Petaling Jaya (The Star/ANN) - Negotiators at the Southern Philippines peace talks in Kuala Lumpur on Saturday were overcome with emotion upon realising they had finally reached an agreement.
An official present at the talks said some of the delegates representing the Philippine Government and the Moro Islamic Liberation Front (MILF) refused to believe they were nearing a deal even at the eleventh hour.
When an accord was reached, a number of those present held back tears of relief and happiness, said the official in relating the atmosphere during the critical hours before the agreement was reached.
A peek behind the scenes showed the importance of an agreement reached in a negotiation process which sometimes seemed too slow and careful.
As one of the many reporters who have covered the talks over the past few years, I often had little to rely on when trying to gather information on the latest round of talks that took place in Kuala Lumpur every few months.
In desperation, some of us would stake out hotels where the talks were rumoured to be held, hoping to catch the negotiators.
When we did, they would have little to say and would at best give vague and unexciting statements.
On hindsight, this careful, low-key approach, though frustrating to some, was the right one, especially as the talks entered the last lap.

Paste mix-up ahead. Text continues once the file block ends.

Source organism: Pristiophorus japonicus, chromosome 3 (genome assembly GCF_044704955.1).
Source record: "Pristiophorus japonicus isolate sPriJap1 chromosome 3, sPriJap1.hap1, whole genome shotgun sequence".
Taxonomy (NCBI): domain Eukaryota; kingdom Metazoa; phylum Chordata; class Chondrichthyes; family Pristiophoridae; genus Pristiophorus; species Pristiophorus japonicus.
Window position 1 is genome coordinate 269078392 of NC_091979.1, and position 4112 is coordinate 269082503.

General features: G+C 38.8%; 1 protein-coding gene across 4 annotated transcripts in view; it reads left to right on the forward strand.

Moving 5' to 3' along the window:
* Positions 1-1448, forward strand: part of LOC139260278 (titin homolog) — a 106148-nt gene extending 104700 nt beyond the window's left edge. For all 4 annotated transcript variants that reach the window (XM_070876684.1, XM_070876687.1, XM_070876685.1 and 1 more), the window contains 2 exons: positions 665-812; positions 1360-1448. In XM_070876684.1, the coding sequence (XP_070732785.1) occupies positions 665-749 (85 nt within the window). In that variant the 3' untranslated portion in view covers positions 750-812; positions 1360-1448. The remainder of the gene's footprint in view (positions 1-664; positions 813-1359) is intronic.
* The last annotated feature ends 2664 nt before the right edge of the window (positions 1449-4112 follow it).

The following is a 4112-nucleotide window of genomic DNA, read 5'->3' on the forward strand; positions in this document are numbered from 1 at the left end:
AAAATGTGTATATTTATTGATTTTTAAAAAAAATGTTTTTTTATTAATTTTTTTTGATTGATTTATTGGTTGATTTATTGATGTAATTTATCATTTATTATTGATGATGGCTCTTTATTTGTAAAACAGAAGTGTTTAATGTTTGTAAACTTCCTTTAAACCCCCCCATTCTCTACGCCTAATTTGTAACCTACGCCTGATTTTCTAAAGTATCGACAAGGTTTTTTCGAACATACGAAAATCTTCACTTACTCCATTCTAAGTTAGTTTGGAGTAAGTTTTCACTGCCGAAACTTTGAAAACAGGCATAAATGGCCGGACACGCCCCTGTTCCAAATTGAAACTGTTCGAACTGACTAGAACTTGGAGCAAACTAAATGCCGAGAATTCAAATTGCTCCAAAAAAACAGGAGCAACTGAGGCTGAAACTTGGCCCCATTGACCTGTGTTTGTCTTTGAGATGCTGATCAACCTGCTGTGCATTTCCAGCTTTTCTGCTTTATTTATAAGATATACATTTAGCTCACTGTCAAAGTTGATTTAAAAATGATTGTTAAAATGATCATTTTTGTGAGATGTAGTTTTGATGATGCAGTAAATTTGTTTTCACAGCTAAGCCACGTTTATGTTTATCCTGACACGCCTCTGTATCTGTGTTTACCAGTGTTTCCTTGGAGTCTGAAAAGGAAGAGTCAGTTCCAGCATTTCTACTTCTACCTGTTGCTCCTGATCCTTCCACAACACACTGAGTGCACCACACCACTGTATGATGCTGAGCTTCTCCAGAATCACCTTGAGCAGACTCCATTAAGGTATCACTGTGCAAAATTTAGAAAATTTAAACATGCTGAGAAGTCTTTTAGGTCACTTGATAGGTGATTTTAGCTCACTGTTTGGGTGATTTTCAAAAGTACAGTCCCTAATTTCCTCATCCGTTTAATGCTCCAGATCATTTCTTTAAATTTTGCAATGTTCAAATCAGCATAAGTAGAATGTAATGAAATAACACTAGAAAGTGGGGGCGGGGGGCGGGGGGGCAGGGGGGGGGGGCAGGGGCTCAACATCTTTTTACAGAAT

Slightly larger in size than Sabah with a population of over 21 million, Mindanao has been the site of a rebel uprising that has killed over 100,000 in the past four decades.
Efforts to negotiate peace have faced numerous legal or political hurdles in the Philippines which have threatened to derail talks in the past. This is why Saturday's accord in Kuala Lumpur, while significant, must be tempered with the right amount of caution.
Many risks remain ahead as both sides now work to forge agreements on tough issues like power and wealth sharing in the region.
Malaysia has also rightly preferred a quiet involvement in the process. As a neighbour and Asean partner, we have much to gain in a lasting peace settlement in the Southern Philippines located just north of Sabah.
Malaysia has helped to facilitate the talks since 2001. For years, a highly experienced team of bureaucrats have been working diligently behind the scenes with the two parties as well as bodies such as the International Organisation of the Islamic Conference.
Much of the work done will remain largely unknown, and some are puzzled by the reluctance by many in the peace effort to bask in the limelight now that a lasting settlement seems so close.
Looking back, I think I understand why. Sometimes, a low-key, slow and steady approach is better to get things done.